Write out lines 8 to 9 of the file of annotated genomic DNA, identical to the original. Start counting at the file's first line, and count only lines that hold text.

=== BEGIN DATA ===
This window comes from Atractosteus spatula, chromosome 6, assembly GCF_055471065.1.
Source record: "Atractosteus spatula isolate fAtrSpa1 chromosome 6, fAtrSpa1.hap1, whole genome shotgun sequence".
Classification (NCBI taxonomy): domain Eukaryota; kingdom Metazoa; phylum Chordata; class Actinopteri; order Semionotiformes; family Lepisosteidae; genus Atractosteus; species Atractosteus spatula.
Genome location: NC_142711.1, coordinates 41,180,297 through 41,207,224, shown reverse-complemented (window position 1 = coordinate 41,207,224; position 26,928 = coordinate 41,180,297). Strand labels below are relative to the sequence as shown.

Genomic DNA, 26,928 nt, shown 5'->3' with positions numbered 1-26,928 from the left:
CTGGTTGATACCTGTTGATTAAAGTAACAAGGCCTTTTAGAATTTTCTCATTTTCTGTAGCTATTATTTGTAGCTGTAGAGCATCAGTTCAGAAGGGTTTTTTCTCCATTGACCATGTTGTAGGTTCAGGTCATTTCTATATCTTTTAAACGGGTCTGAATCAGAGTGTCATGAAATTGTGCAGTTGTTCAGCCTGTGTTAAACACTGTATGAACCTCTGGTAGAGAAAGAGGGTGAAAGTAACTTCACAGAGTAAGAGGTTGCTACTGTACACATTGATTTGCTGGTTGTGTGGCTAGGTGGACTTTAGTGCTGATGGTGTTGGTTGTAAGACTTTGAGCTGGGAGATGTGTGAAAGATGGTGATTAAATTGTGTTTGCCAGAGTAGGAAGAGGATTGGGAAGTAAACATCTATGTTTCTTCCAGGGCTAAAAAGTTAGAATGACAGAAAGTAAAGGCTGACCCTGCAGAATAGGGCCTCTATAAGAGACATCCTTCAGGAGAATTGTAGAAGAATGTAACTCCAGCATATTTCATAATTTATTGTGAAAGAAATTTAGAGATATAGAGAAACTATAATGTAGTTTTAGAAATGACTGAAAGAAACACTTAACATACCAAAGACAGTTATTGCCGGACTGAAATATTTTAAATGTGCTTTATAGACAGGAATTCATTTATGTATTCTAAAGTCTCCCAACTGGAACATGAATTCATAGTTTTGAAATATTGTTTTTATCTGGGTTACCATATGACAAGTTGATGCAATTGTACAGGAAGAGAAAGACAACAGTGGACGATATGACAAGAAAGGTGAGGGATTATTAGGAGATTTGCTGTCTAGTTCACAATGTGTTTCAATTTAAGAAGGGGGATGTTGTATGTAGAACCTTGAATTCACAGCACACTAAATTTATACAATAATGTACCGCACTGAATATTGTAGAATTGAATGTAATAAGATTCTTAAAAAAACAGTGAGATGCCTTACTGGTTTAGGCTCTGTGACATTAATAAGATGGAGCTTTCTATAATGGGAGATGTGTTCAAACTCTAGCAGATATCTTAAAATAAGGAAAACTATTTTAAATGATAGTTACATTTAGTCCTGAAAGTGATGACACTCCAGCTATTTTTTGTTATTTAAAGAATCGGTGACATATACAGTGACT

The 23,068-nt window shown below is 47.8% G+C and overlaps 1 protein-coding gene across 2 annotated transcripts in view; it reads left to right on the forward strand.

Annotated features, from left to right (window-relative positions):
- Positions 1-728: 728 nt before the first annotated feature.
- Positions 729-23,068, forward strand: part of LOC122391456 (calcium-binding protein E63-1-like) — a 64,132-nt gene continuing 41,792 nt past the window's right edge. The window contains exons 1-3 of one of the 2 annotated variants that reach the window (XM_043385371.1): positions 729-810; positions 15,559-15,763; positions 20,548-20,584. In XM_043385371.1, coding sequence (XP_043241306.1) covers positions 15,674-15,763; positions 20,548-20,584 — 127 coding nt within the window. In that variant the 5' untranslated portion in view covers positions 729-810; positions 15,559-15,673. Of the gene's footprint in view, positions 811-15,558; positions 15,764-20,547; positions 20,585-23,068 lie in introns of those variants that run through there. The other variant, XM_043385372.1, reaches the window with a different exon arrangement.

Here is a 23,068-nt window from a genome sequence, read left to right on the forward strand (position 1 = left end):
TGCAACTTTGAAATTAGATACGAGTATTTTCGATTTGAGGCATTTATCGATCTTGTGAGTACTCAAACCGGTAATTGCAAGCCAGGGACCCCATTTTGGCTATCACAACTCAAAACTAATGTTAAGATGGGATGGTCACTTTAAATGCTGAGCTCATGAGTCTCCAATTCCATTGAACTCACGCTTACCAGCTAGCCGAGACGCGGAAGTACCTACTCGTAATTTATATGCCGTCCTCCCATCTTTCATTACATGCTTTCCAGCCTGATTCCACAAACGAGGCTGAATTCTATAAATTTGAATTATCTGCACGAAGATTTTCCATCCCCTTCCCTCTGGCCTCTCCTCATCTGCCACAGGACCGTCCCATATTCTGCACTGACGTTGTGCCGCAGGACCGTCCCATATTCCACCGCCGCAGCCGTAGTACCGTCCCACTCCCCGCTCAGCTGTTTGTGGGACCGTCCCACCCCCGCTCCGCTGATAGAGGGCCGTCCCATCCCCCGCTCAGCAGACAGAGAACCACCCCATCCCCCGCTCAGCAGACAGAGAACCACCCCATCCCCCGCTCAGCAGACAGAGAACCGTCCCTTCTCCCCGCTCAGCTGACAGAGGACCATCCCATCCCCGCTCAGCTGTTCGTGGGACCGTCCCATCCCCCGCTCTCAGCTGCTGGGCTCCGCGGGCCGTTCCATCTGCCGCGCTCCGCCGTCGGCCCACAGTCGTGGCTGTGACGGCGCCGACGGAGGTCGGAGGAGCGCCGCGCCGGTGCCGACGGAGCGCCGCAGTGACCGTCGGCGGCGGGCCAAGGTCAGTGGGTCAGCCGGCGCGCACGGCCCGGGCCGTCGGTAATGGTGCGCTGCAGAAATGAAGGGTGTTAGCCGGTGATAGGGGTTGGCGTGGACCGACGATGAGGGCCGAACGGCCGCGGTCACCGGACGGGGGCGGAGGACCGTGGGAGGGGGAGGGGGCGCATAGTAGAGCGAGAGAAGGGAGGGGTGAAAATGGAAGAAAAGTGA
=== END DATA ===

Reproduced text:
Annotated features, from left to right (window-relative positions):
- Positions 1-728: 728 nt before the first annotated feature.